MusDig

Music, Digitisation, Mediation: Towards Interdisciplinary Music Studies

Georgina Born

Georgina Born is Professor of Music and Anthropology at Oxford University and a Professorial Fellow of Mansfield College. Previously she was Professor of Sociology, Anthropology and Music at Cambridge University and a Professorial Fellow of Girton College Cambridge. Earlier in her life she worked as a musician on cello and bass guitar, performing with the group Henry Cow, as well as with the Art Bears, the Mike Westbrook Orckestra, the Michael Nyman Band and other ensembles, as well as playing improvised music in various combinations as a member of the London Musicians’ Collective. She studied Anthropology at University College London at BSc and PhD levels, being awarded her PhD in 1989 for an ethnography of IRCAM, the computer music institute in Paris, a study that became her first book.

Georgina Born’s work combines ethnographic and theoretical writings on music, media and cultural production. Her ethnographies have often focused on major institutions – television production at the BBC, computer music at IRCAM, interdisciplinary art-science and new media art at the University of California, Irvine. Her books are Rationalizing Culture: IRCAM, Boulez, and the Institutionalization of the Musical Avant-Garde (California 1995), Western Music and Its Others: Difference, Representation, and Appropriation in Music (edited with David Hesmondhalgh, California 2000), and Uncertain Vision: Birt, Dyke and the Reinvention of the BBC (Vintage 2005). Two edited books were published in 2013: Music, Sound and Space: Transformations of Public and Private Experience (Cambridge 2013), and Interdisciplinarity: Reconfigurations of the Social and Natural Sciences (edited with Andrew Barry, Routledge 2013). From 2010 to 2015 Born is directing the research programme ‘Music, Digitisation, Mediation: Towards Interdisciplinary Music Studies’, funded by the European Research Council, which examines the transformation of music and musical practices by digitisation and digital media through comparative ethnographies in seven countries in the developing and developed world.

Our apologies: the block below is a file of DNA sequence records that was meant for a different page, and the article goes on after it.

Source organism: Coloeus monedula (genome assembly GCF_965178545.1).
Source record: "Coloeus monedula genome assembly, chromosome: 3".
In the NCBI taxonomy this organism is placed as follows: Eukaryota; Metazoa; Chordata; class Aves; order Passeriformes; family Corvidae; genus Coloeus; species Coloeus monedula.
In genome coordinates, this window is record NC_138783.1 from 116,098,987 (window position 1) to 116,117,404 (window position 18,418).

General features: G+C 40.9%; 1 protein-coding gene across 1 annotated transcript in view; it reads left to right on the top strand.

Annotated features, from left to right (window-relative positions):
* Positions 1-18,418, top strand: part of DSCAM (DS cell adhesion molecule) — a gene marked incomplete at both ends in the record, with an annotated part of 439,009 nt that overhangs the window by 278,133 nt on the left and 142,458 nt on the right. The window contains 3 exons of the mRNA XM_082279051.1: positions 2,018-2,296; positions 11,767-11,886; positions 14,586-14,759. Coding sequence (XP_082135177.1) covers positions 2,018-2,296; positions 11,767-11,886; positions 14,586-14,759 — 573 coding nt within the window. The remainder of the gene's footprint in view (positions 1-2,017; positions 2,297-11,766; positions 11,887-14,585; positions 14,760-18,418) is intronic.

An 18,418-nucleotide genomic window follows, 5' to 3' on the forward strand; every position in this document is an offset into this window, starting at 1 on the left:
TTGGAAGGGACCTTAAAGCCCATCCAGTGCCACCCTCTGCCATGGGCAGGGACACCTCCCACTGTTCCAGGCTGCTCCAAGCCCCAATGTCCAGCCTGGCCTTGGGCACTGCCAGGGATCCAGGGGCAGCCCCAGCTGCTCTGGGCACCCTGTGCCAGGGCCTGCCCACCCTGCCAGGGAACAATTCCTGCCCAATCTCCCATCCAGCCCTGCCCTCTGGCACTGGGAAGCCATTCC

From 2013 to 2015 she holds the Schulich Distinguished Visiting Professorship and Dean’s Chair in Music in the Schulich School of Music at McGill University, Montreal, and in spring semester 2014 she held the Bloch Distinguished Visiting Professorship in the Department of Music, University of California, Berkeley. She has been a visiting professor in the Department of Film Studies and Audiovisual Culture at Masaryk University, Czech Republic, and a visiting professor in the Department of Social Anthropology, University of Stockholm. In spring 2015 she gave the British Academy Radcliffe-Brown Lecture in Social Anthropology. She has been appointed an Honorary Professor at University College London, in the Department of Anthropology (2015-19).

Ethnographic Study

Digital Art Musics in the UK

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